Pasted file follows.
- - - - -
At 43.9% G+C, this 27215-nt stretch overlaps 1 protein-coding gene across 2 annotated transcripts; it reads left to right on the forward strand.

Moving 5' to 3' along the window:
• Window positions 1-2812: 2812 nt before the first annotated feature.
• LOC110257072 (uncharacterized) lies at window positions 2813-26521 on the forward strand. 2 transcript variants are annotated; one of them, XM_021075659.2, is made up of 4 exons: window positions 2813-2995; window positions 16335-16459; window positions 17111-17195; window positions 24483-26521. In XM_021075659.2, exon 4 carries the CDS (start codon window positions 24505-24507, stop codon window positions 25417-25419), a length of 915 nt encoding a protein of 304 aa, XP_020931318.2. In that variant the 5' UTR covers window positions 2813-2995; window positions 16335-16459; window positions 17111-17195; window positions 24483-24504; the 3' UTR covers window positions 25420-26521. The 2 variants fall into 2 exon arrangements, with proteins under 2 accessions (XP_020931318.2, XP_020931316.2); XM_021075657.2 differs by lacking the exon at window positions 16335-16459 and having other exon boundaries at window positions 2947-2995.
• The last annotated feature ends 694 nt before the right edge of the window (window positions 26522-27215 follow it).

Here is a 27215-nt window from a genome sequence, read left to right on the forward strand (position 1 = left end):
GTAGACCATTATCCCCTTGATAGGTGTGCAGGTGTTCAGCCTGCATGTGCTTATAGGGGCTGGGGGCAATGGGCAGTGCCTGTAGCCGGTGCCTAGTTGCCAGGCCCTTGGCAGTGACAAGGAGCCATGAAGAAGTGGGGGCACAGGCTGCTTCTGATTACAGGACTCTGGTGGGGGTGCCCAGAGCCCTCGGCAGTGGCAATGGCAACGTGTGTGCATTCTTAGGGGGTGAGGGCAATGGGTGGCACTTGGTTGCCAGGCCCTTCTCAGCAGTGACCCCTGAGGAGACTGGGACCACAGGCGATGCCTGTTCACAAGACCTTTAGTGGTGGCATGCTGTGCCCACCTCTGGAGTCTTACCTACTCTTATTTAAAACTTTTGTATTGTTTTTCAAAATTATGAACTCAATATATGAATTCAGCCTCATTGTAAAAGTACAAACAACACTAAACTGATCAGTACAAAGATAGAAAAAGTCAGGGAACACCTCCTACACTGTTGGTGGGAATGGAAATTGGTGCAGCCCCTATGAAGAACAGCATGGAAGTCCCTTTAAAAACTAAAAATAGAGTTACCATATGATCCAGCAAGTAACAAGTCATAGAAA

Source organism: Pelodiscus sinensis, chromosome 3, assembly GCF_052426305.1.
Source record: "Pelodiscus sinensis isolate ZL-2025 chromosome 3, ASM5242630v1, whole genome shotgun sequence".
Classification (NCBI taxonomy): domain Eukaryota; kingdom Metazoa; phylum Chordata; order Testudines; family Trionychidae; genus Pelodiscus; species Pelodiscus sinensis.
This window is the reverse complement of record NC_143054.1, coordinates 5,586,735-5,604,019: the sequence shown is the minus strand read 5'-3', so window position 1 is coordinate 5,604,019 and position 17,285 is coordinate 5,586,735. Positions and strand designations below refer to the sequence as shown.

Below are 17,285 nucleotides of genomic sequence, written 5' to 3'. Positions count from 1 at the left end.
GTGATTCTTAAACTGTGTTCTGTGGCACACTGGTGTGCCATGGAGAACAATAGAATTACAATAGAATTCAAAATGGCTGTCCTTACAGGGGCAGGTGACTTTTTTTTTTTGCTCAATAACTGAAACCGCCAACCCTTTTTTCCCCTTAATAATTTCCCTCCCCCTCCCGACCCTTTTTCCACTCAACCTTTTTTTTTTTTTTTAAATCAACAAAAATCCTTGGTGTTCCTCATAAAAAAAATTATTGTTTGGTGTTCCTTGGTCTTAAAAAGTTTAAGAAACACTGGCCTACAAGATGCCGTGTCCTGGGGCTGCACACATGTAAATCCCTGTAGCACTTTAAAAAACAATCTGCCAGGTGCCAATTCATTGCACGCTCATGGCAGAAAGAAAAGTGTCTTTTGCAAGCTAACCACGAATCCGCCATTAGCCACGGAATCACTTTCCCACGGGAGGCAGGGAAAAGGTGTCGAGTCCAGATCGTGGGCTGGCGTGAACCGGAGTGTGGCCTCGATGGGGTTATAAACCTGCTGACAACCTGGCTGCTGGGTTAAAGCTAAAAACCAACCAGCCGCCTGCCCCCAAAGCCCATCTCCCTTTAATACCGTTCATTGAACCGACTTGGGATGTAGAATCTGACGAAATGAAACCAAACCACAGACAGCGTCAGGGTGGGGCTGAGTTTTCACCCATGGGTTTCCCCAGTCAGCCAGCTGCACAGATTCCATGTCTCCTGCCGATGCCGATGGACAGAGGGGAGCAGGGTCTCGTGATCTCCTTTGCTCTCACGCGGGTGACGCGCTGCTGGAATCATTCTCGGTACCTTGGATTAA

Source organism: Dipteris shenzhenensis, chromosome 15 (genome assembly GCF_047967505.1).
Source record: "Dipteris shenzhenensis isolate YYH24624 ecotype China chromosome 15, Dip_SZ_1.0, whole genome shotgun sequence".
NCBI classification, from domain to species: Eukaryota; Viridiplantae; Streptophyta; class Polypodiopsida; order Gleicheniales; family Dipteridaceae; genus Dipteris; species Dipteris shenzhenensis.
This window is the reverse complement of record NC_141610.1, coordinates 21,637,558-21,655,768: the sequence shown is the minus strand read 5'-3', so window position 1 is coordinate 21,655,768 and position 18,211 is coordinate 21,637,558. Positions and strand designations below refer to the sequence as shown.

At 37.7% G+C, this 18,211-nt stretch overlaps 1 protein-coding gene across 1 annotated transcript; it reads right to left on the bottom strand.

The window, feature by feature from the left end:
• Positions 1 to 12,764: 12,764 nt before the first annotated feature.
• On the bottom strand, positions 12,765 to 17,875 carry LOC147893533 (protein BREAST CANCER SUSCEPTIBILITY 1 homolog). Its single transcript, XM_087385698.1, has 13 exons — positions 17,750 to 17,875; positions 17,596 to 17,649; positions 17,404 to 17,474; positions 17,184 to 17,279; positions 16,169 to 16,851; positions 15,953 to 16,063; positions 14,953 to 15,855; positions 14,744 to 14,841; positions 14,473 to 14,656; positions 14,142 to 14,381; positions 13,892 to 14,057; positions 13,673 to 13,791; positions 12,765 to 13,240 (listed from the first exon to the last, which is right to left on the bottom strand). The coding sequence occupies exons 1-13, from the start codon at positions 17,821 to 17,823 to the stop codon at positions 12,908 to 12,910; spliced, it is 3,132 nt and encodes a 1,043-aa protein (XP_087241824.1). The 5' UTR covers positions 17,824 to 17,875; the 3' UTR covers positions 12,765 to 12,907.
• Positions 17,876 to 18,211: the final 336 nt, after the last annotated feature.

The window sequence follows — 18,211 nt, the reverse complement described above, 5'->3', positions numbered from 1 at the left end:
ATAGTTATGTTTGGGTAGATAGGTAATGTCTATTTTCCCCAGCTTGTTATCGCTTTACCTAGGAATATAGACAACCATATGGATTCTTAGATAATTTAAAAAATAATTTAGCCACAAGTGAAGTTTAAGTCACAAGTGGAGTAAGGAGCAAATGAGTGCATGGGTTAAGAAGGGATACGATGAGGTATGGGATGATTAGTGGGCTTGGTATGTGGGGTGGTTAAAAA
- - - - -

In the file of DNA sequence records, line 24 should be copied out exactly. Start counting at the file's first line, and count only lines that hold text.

ATAGTTATGTTTGGGTAGATAGGTAATGTCTATTTTCCCCAGCTTGTTATCGCTTTACCTAGGAATATAGACAACCATATGGATTCTTAGATAATTTAAAAAATAATTTAGCCACAAGTGAAGTTTAAGTCACAAGTGGAGTAAGGAGCAAATGAGTGCATGGGTTAAGAAGGGATACGATGAGGTATGGGATGATTAGTGGGCTTGGTATGTGGGGTGGTTAAAAA